"diminishes in any way the existing legal obligations of the Government of
Ontario or any person or organization with respect to persons with
disabilities." This provides a better assurance that nothing in the ODA can be
used to reduce the rights of persons with disabilities. Originally, the bill
had said only that nothing in the ODA "limits the operation of the Human Rights


Perhaps the most significant change to the bill which the
amendments make is to provide for an avenue for public input into regulations.
In Ontario, there is usually no legal process provided to ensure that the
public has input into regulations. The
amendments include the following new step for this process: before Cabinet can
make any regulation under s. 22 of this bill, it must first publish a draft of
it in The Ontario Gazette, and allow interested persons a reasonable
opportunity to make comments on the draft to the Accessibility Directorate of
Ontario. We will, therefore, have advance notice of possible new regulations,
and a chance to voice our concerns and suggestions. There is no assurance that
the Government will listen to this advice, but the door is opened for us to try
to have our say.


Section 6 was amended to require the Ontario Government to "provide its
internet sites in a format that is accessible to persons with disabilities,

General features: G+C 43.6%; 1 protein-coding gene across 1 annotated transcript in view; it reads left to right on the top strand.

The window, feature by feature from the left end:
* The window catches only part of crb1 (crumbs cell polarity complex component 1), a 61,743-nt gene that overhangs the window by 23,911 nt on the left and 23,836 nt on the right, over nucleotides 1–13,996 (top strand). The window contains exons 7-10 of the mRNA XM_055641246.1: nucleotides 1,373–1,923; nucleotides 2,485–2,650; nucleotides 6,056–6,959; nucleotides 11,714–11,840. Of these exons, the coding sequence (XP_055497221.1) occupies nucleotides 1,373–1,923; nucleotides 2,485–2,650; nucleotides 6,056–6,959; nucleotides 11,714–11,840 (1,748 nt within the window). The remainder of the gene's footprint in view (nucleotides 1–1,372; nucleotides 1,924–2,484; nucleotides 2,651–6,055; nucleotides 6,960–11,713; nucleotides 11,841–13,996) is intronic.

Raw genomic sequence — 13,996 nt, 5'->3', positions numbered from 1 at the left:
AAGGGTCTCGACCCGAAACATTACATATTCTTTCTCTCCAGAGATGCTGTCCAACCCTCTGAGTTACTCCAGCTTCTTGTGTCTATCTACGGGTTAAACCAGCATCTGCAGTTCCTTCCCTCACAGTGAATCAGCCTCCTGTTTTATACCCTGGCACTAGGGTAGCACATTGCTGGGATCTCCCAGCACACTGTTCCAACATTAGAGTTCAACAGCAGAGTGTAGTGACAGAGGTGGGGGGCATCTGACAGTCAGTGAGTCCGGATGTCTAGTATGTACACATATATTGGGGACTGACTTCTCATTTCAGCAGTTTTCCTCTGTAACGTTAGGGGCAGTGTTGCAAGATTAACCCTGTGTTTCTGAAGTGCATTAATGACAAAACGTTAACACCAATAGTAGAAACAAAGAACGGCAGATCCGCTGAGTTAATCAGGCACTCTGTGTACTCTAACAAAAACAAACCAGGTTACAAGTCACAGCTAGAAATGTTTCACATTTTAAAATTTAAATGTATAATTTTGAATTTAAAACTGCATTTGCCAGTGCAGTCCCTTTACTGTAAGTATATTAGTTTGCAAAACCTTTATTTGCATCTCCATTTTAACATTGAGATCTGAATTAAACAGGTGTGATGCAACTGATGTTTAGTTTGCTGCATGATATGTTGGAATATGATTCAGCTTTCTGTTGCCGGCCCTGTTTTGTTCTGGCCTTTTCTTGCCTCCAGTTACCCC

unless it is not technically feasible to do so." This changed the wording in
the original bill, which had required the Government to provide accessible
websites "where technically feasible." The burden of justifying an inaccessible
Ontario Government website is now placed on the Government. Thus, the burden is
now on the Government to make each of its websites accessible, unless the
Government can show that it is not
technically feasible in a particular instance.


Section 7 of the bill was replaced with new wording requiring that, after the
Government of Ontario receives a request for a Government publication in an
accessible format, "the Government of Ontario shall make an Ontario Government
publication available in a format that is accessible to the person, unless it
is not technically feasible to do so." As in the amendment to s. 6, this
reversed the burden from the original bill. The bill originally said that the
Government had to provide these publications in an alternative format, only
"where technically feasible." The bill, as amended now, presumes that all
publications can be made available in an alternative format, and exempts the
Government from this provision only where it could show that it is not
technically feasible.

As in the case of s. 6, however, the bill does not provide a place to go to
complain and to get enforcement, beyond existing rights to make complaints to
the Ontario Human Rights Commission.


The amendments make the following changes regarding municipalities:

(a) The amendments cause all municipalities to make annual
accessibility plans. Previously, the bill had required this only of
municipalities with a population of at least 10,000.

(b) The municipality is required to undertake consultations on the preparation,
implementation and effectiveness of its accessibility plan. If the municipality
has a population of at least 10,000, it must do this consultation with its
disability advisory committee. If the municipality has a smaller population, it
may either establish a disability advisory committee to consult with, or